In 1974 he moved to head the Department of Archaeology at the University of Cape Town, and his major research interest shifted to the work for which he is now best known. Since the mid-1960s the radiocarbon community in North America had known that 14C dates on corn kernels were systematically younger than those obtained on wood charcoal from the same levels, but could be corrected if the ratios of the stable carbon isotopes 13C and 12C were also measured. By 1970 plant physiologists had shown that the aberrant carbon isotope content of corn and many other tropical grasses resulted from a different mechanism of photosynthesis than that of plants in temperate climate zones. Van der Merwe's brilliant insight came in realizing that in certain circumstances the stable isotope analysis technique offered a means of tracking the spread of cereal agriculture. Since we are what we eat, the adoption of corn as a staple cereal in a temperate environment should result in a marked change in the stable carbon isotope ratios of bone protein (collagen) and bone mineral (apatite) in consumers.
Van der Merwe demonstrated in 1977, after working with J.C. Vogel at the radiocarbon laboratory in Pretoria, that the adoption of corn agriculture in northeastern North America occurred in the later first millennium A.D.—half a millennium later than archaeologists then believed. He subsequently documented the rise of corn agriculture in the Amazon, highland Peru, and Belize, and extended the method to study marine and terrestrial components in the diet of prehistoric coastal peoples in South Africa and Ecuador. Stable isotope analysis has since become a standard method in the study of past diets, and the Cape Town laboratory remains at the cutting edge of research in this area. Van der Merwe and his former students Judy Sealy and Julia Lee-Thorp are also internationally recognized for their research in the field of isotopic ecology and palaeoecology, where they employ stable isotope ratios to infer the diets of organisms from elephants to australopithecines.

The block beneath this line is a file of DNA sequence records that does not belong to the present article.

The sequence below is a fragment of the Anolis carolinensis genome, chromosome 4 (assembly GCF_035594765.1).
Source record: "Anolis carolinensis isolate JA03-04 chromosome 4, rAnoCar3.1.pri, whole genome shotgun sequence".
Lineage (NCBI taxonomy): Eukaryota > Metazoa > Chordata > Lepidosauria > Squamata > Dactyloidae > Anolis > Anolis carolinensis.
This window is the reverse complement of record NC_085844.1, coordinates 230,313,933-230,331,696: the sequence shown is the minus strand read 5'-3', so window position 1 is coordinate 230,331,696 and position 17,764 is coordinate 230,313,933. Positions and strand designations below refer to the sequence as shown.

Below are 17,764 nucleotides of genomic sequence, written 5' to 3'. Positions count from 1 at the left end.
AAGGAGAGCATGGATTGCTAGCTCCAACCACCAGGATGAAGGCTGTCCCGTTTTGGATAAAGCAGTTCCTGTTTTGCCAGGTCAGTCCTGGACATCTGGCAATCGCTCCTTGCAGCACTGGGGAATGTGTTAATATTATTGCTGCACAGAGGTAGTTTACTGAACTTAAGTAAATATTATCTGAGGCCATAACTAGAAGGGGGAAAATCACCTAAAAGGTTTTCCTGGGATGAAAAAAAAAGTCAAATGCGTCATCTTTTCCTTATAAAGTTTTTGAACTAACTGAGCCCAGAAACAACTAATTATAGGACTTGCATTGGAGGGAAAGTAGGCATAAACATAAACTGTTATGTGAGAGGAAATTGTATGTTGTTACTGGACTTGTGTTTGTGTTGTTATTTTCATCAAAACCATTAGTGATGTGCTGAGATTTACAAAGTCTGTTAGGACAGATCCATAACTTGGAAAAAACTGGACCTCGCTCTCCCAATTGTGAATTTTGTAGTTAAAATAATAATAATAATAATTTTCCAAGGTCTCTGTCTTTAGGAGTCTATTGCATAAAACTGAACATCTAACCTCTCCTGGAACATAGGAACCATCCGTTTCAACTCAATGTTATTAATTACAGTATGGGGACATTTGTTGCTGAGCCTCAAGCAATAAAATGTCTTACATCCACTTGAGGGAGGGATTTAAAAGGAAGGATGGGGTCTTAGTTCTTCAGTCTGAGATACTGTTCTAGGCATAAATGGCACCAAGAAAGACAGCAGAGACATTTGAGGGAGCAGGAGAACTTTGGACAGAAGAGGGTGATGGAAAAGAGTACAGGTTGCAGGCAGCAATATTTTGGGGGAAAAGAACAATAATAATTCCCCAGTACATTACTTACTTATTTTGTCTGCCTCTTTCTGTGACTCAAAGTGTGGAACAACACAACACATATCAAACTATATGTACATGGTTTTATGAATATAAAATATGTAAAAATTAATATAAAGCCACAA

In 1988 van der Merwe was appointed the first Landon T. Clay Professor of Scientific Archaeology at Harvard University, but he continues to hold an adjunct appointment at Cape Town and to head the isotope laboratory there. At Harvard he has expanded his research into studies of the provenance of Greek and Roman marbles (a field pioneered by a previous recipient of the Pomerance Medal, Norman Herz).
This account by no means exhausts van der Merwe's contributions to scientific archaeology, but constraints on space preclude discussion of other work. (We cannot however resist mentioning his chromatographic identification of residues in ancient smoking pipes, in the course of which he was licensed by the South African police to possess cannabis!). Few scholars in the field of archaeological science have been as innovative as Nik van der Merwe, and for this the Archaeological Institute of America honors him with the Pomerance Science Medal for 1998